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We're still learning the details of the China police leak. Here are some key questions.
A potentially massive leak of data from police in China’s most populous city is heightening concerns that sensitive information on a billion Chinese citizens — yes, a billion — could be exposed.
The data includes personal information like phone numbers and birthdays. But, perhaps most troublingly, it includes reports about crimes like domestic violence and has data from 1995 to 2019, the Wall Street Journal reported.
Billions of records could catapult the leak as one of the largest ever. But much is still not known about the incident, which is raising more questions than answers. Here are four of the biggest questions about the leak:
1. Is the data real?
The leak has sketchy origins, with a pseudonymous user first advertising the data on a hacker forum Thursday. They have released what they called a “sample” amounting to several hundred thousand records from the database.
So far, it appears that at least some of that data checks out. The Wall Street Journal and New York Times separately called people whose data was included in the leak. Nine people who the two outlets called confirmed that details about them in the leak were accurate.
Here’s more from Wall Street Journal reporter Karen Hao:
I was truly stunned when the first person picked up—I really believed the whole thing to be fake. By the third, I was shaking—both from the nerves of trying to explain why I had their extremely private information and the weight of realizing what this leak could mean for so many.— Karen Hao 郝珂灵 (@_KarenHao) July 4, 2022
But Chinese authorities haven’t publicly commented on or confirmed the alleged leak. Shanghai police and China's internet regulator didn't respond to the Wall Street Journal's request for comment.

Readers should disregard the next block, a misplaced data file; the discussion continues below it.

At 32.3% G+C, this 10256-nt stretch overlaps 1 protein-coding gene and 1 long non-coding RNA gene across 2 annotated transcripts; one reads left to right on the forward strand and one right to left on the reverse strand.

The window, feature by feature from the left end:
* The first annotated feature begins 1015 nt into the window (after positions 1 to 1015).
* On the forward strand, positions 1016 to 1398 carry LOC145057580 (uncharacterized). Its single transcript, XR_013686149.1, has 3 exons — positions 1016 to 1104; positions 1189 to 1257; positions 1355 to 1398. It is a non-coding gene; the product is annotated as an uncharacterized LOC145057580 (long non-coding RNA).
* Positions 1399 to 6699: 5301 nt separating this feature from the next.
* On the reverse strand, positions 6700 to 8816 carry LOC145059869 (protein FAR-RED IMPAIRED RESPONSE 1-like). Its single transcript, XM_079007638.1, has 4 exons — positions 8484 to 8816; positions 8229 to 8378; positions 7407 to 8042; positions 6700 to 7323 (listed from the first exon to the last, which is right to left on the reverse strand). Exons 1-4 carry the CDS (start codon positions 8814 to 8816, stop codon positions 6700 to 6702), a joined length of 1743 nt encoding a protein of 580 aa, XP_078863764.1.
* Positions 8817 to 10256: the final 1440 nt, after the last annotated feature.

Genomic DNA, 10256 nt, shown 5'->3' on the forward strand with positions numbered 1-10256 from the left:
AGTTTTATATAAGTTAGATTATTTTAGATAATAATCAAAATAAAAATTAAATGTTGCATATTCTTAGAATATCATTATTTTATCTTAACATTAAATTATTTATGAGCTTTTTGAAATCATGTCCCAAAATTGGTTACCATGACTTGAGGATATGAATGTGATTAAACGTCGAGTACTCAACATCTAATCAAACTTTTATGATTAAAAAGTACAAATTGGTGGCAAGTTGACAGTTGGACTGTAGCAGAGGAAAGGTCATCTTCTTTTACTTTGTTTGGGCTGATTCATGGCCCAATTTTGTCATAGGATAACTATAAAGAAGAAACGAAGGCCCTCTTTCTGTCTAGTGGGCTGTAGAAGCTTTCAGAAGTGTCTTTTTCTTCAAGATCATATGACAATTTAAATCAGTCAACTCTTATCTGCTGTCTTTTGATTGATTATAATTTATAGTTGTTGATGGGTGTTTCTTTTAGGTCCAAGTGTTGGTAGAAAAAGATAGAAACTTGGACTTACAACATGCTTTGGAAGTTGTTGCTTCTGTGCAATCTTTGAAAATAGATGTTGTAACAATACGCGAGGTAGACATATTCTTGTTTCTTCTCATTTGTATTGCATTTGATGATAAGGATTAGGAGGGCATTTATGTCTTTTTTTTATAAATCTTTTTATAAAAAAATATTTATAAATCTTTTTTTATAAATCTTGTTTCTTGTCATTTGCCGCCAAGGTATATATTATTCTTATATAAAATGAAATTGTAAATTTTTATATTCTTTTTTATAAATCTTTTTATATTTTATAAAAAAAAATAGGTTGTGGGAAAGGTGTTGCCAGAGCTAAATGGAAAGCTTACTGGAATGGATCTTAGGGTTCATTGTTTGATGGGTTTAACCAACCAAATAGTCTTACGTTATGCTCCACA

Such “radio silence” is unusual in the wake of data breaches, but perhaps less unusual for Chinese police who don’t communicate in the same way as Western companies, Troy Hunt, the founder of Have I Been Pwned, a website that lets people check if their data was exposed in data breaches, told me.
The leak comes as Chinese regulators scrutinize the data security practices of Chinese tech firms that they say have collected troves of information about Chinese users. It also comes amid criticism that Chinese authorities are surveilling and amassing massive amounts of data on Chinese citizens as part of a drive to track them and predict crimes, the New York Times reported last month.
2. Who has the data?
The data is being offered for sale for 10 bitcoin (around $200,000). It’s not clear how many people have approached the seller, “ChinaDan,” to buy the massive trove of data.
It’s also not clear how widely circulated the data was before Thursday, and it's not clear how many people already had access to the data.
The database was accessible online for months before it hit the public spotlight, security researchers told CNN’s Yong Xiong, Hannah Ritchie and Nectar Gan.
- That could make the leak even more devastating. If it was indeed “exposed for a long period of time, you'd have to assume other people found it,” Hunt told me.
3. Who was behind the leak?
The origins, provenance and sequence of events leading up to the Thursday post are fuzzy. “ChinaDan” hasn't publicly commented on when they got the data, if they plan to keep trying to sell it and if they have sold it to anyone. They didn’t respond to a request for comment on these issues.
It's also not clear if they are acting alone, are part of a wider operation or are sponsored by a government or other backer.
4. What is the impact?
The leak would amount to a massive blunder if it is legitimate and did in fact lie unsecured for more than a year. It could also lead to real-world harm if particularly sensitive information, like reports of sexual assault and abuse, were to get out.
- Some of the data said whether people included in the data set had been labeled a “key person” by China's Ministry of Public Security, the New York Times reported. That blacklist has included people with mental illness, people who use drugs and political troublemakers, the outlet previously reported. China doesn't notify people when they've been added to the list.
Although they haven't acknowledged the leak, Chinese authorities have seemingly taken notice of it. They've blocked popular hashtags like “data leak,” “Shanghai national security database breach” and “1 billion citizens’ records leak” on Weibo, a Twitter-like social media network, the Financial Times’s Ryan McMorrow and Gloria Li report. One user said they were even invited to discuss a viral post about the leak with local authorities, McMorrow and Li report.